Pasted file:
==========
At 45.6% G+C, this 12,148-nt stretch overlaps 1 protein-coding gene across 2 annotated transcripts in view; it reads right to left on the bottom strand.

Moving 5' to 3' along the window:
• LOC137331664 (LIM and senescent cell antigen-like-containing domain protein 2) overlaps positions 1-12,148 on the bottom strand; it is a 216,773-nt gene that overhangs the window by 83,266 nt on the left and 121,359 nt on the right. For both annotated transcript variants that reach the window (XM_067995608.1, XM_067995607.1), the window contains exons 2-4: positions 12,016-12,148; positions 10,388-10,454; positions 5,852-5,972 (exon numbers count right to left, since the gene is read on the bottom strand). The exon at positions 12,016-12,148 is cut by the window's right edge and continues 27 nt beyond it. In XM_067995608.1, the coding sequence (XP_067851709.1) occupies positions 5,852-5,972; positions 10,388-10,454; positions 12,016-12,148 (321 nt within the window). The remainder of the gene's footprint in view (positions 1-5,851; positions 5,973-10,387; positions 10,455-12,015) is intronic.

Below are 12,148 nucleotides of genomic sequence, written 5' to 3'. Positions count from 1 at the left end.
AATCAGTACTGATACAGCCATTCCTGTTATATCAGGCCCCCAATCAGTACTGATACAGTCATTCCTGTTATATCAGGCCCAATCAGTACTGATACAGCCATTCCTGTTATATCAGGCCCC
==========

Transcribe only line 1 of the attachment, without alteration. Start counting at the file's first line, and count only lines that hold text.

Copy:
At 45.6% G+C, this 12,148-nt stretch overlaps 1 protein-coding gene across 2 annotated transcripts in view; it reads right to left on the bottom strand.